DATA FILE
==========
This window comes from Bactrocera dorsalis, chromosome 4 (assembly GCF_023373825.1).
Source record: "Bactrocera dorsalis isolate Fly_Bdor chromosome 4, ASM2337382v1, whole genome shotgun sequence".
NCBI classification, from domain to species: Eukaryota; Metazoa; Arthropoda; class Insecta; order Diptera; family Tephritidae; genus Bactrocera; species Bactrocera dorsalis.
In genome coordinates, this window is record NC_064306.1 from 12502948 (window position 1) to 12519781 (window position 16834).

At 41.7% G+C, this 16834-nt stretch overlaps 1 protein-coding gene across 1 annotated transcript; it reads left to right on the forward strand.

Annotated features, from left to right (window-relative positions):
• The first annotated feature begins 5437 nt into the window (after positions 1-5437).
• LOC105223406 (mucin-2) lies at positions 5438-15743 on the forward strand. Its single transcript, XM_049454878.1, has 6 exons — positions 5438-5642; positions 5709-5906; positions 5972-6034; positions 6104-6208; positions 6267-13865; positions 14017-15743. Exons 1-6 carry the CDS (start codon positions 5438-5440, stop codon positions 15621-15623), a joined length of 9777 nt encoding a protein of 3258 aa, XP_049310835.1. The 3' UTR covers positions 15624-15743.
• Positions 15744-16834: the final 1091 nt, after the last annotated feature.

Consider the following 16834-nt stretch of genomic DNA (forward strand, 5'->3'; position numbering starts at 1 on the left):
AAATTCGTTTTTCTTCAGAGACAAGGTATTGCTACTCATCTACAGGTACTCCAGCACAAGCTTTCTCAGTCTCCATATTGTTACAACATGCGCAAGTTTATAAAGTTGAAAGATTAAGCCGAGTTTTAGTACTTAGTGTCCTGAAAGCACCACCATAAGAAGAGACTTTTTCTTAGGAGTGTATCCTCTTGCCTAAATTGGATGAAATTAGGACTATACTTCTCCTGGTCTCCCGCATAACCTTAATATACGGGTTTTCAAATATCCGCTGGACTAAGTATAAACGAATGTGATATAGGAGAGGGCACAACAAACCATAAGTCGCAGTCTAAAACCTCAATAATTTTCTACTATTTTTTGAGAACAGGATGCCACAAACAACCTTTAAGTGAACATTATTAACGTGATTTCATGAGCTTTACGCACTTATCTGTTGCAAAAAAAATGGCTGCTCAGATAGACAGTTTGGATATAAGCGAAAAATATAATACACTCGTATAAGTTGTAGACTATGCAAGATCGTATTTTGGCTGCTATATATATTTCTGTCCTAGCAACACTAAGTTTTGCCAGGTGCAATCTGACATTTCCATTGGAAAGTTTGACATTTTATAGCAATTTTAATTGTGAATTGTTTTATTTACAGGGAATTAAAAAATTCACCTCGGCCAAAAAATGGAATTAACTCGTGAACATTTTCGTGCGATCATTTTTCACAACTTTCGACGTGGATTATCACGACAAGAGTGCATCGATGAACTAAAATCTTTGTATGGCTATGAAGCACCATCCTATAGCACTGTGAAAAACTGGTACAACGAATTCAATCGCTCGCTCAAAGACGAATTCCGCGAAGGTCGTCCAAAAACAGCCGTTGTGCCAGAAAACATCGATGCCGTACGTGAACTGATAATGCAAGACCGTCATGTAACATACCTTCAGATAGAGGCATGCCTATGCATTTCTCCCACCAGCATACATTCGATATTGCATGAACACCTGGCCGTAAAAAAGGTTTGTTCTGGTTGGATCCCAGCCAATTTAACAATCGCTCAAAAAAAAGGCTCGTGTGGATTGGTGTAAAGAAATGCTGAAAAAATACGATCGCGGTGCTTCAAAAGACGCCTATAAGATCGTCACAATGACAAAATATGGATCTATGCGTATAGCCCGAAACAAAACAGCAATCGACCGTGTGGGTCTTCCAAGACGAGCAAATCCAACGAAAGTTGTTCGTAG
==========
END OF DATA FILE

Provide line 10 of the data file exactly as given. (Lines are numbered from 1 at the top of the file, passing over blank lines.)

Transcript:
Consider the following 16834-nt stretch of genomic DNA (forward strand, 5'->3'; position numbering starts at 1 on the left):